In the grips of opioid withdrawal, Macy would lie on the floor screaming and crying out. Her parents, unsure what else to do, took her back to the local emergency room every few days, where she was given the opioids her body craved and promptly discharged again. Sometimes the doctors would readmit her to the hospital and give her intravenous morphine to control her pain, then discharge her again without opioids, follow-up or any semblance of a treatment plan. Between 2012 and 2014, Macy’s parents took her back and forth to the emergency room in an endless cycle of despair and frustration. The doctors never seemed able to tell them what was wrong with Macy, or how to help her, except for writing more opioid prescriptions.
Then, in 2014, on one of the emergency room visits, the doctor came out of the room and said to Mike with barely veiled hostility, “Is your kid on drugs?” He was implying street drugs like heroin, not the painkillers Macy’s doctors were prescribing, although chemically speaking there is almost no difference between the two. Would his reaction have been the same if Macy were white instead of black?
“No,” said Mike, without a moment’s hesitation. “How do you know?” challenged the doctor.
“I know because I know my daughter, and because we’re with her all the time, and because she’s not hanging out with other people doing drugs.”
“Your daughter is a drug addict,” the doctor said. “Don’t come back here for pain medicine again.”
Mike said nothing. He was without words. He gathered Macy up in his arms and drove her home. When he got her there, she lay on the floor, moaning and crying out.
“Give her some pain pills,” he said to his wife and daughter Katherine, who were looking on helplessly.
“They’re all gone,” said his wife, a pleading look in her eyes. “Dammit,” Mike shouted. He wanted to shut his eyes and make it all go away. Then he made a decision.
“That’s it,” he said, grabbing his car keys. “If those doctors won’t help her, I will.” Without another word, he left the house and got in his car. He headed back to the old neighborhood, silent tears streaming down his cheeks. He still had some old friends who sold drugs. He would find them and buy some Percocet, or some heroin if he had to. That would stop Macy’s pain.
As Mike was driving, a memory from his childhood intruded on his thoughts. He was crouched at the base of the chimney in his childhood home, tracing the outline of the inner brickwork with his chubby fingers, looking for the hole between bricks where the mortar had long ago crumbled away. He felt the divot and shoved his fingers inside, hoping for the crinkle of plastic. He found it. He pinched his fingers to get a hold of the bag and slowly pulled it out.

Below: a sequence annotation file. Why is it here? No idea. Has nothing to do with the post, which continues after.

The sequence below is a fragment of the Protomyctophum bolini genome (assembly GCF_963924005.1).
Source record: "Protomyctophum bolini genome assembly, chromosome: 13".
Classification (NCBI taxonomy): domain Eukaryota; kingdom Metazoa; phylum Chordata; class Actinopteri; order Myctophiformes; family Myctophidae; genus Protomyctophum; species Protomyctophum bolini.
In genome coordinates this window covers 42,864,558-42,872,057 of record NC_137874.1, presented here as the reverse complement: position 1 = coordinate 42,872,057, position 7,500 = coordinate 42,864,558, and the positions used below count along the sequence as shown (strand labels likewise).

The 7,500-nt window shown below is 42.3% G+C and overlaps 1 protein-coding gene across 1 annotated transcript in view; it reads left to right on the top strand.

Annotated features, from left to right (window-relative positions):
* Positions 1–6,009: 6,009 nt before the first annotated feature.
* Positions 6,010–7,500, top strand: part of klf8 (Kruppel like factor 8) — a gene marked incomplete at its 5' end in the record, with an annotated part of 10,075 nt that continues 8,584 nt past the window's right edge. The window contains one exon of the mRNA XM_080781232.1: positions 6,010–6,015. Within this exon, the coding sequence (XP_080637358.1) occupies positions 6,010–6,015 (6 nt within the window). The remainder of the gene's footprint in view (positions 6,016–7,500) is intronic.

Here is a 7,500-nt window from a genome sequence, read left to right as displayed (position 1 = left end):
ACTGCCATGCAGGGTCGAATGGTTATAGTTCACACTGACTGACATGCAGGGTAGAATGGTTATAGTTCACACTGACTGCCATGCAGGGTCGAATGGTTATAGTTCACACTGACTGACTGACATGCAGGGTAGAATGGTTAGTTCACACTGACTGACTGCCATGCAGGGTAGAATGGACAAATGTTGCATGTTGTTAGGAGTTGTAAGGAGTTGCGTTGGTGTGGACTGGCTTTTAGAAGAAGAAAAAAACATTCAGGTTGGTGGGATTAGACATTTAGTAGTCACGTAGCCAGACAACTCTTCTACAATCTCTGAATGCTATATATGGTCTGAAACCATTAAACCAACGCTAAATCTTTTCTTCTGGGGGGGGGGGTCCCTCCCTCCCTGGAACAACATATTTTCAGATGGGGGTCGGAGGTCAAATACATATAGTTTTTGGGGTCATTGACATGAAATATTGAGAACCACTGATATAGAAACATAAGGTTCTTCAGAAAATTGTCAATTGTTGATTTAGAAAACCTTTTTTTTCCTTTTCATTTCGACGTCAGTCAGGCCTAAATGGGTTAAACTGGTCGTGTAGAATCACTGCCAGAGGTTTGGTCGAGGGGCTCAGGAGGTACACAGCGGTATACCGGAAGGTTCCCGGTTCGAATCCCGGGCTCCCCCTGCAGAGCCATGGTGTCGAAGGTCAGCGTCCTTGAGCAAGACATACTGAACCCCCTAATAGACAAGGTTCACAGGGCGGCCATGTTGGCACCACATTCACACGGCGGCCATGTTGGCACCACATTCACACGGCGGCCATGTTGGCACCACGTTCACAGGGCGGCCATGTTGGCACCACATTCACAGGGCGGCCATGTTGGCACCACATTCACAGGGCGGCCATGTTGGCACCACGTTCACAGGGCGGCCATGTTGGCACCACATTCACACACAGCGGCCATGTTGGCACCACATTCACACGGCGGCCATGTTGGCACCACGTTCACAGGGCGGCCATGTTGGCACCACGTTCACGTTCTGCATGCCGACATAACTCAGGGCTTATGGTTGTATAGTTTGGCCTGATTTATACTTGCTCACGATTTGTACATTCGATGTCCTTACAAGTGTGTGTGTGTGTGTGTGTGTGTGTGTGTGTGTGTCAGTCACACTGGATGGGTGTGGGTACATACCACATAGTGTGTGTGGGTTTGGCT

“Mommy, Mommy,” Mike called, “I found one!”
He ran to the kitchen holding the plastic bag in front of him, the little blue and red pills bouncing around inside of it.
His mother was cleaning the kitchen, tired after working one of the many jobs she had over the years — housecleaning, cooking at a local diner, working the line at the Del Monte Cannery, forklift driving. Mike was her fifth child, with a different father than the rest, her child of that no-good drunk she sent away the day Mikey was born, knowing in her heart he wasn’t going to be the father her son needed. She dried her hands on her apron and folded the little boy in her arms.
“You found one, so you get a dollar from me,” she told him, “just like I promised.”
She reached inside her purse and handed him a dollar bill.
“Now you listen to me,” she said, kneeling down and looking him in the eye, “I don’t want you ever doing those drugs like your brother and sister. It’s no good, no good.
“I won’t Mama,” he said, “I promise. I don’t ever want to make you cry.”
As if waking from a dream, Mike took the next exit off the freeway, turned the car around, and drove home again. When he got home, he bundled the still crying Macy back into his car and took her to a different hospital emergency room. After hours of waiting, the doctor finally came. Mike turned to him and said, “This is my daughter Macy, and she has terrible pain all over her body which no one can understand. She is also addicted to pain pills, and doctors made her that way, so don’t turn your back on her. Don’t judge her. Help her.”
This new doctor, perhaps humbled by Mike’s desperate admission, took Macy in and admitted her to the hospital, using the occasion to get her a treatment plan that included assessment and treatment for addiction, which had never previously been suggested or offered and which is how she eventually ended up with me.
Once in addiction treatment, Macy’s problems did not magically disappear, but with time, patience, courage and effort, Macy made her way slowly to a better place, with decreased pain, improved function, a job and plans for the future, which Macy also deserves.
The above excerpt is taken from Drug Dealer, MD, by Anna Lembke, MD. Published by Johns Hopkins University Press © 2016. Reprinted by permission of the publisher.
In this 1:2:1 podcast, Stanford psychiatrist Anna Lembke, MD, discusses how physicians have fueled the opioid epidemic — and how we are going to get out of it.